UK-based fraud prevention service Cifas stated that its members reported an increase of 27% of false insurance claims last year, with majority of claims coming from household and motor insurance sectors.
Cifas members reported that fraudulent claims in household insurance increased by 52% and 45% increase in motor insurance.
The over 450 members of Cifas released the figures showing a marked increase in the number of individuals committing insurance fraud with false claims. Compared to 2017 and last year, there has been a nationwide increase of 27% in fraudulent claims.
Cifas has launched ‘Faces of Fraud’ campaign, which aims to highlight on the temptations faced by consumers to commit a fraud including the lies, exaggerations, deceptions and ‘seemingly’ harmless opportunities to make quick cash that are actually criminal acts.
It is urging people to stop, think and to consider the consequences of making such false or fraudulent insurance claims of fronting insurance policies. Consequences could include non-payment of claims, cancellation of the insurance policy, individuals having to pay costs that arise from an accident.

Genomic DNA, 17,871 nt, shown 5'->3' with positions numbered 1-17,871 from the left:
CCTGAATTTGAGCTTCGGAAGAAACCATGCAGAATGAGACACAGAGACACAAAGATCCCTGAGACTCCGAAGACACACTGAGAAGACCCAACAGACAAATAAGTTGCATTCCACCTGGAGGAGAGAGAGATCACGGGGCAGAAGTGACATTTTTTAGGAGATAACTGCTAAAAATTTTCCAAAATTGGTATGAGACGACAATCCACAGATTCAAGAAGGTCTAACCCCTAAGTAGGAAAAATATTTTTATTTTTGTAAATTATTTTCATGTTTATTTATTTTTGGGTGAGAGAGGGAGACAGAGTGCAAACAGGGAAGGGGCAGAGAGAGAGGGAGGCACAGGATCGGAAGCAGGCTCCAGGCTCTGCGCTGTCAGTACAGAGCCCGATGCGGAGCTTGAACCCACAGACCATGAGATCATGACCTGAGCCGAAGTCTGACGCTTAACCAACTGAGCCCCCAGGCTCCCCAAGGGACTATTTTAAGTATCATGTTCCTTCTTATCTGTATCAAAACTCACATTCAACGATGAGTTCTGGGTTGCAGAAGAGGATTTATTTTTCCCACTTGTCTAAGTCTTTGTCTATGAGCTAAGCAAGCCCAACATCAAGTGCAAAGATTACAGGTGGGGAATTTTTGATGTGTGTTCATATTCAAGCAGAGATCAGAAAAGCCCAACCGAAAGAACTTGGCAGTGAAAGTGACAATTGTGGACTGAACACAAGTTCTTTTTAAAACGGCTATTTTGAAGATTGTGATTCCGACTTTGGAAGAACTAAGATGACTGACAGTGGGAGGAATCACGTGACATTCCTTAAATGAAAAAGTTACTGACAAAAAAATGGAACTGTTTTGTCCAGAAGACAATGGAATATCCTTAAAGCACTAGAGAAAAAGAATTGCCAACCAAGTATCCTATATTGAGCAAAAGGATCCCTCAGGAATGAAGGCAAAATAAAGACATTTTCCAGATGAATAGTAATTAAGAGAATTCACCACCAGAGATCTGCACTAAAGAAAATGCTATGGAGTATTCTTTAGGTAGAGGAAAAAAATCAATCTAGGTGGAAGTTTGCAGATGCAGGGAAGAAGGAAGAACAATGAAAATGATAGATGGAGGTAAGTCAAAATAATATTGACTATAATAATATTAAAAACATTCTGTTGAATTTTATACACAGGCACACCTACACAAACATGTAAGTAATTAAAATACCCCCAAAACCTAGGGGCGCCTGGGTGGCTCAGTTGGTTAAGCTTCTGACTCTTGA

Once a record of an individual committing an insurance fraud is created with Cifas and the Insurance Fraud Register (IFR), it becomes very difficult to obtain insurance or other financial services.
Such cases could also be reported to the police for investigation and could potentially lead to criminal conviction and prison sentence.
Cifas CEO Mike Haley said: “False insurance claim fraud and fronting insurance policies fraud are often seen as an easy way to make a bit of money without hurting anyone. Yet the idea that fraud is a victimless crime is completely false. First, false insurance claims and fronting insurance policies are illegal.
“They can impact your life and career, making it near-impossible to buy insurance in the future and can even lead to a criminal record. Second, committing fraud hurts everyone: your neighbours, your friends, people in the area, and the UK as a whole. Insurers have to spend longer reviewing insurance claims and policy requests, premiums go up, and everyone loses out.”
Haley continued saying: “While the overall downturn in fronting insurance policies is a positive sign, the fact that young people are increasingly more likely to commit that type of fraud highlights the need for continuing education. More needs to be done to raise awareness about the harm of fraud and financial crime.”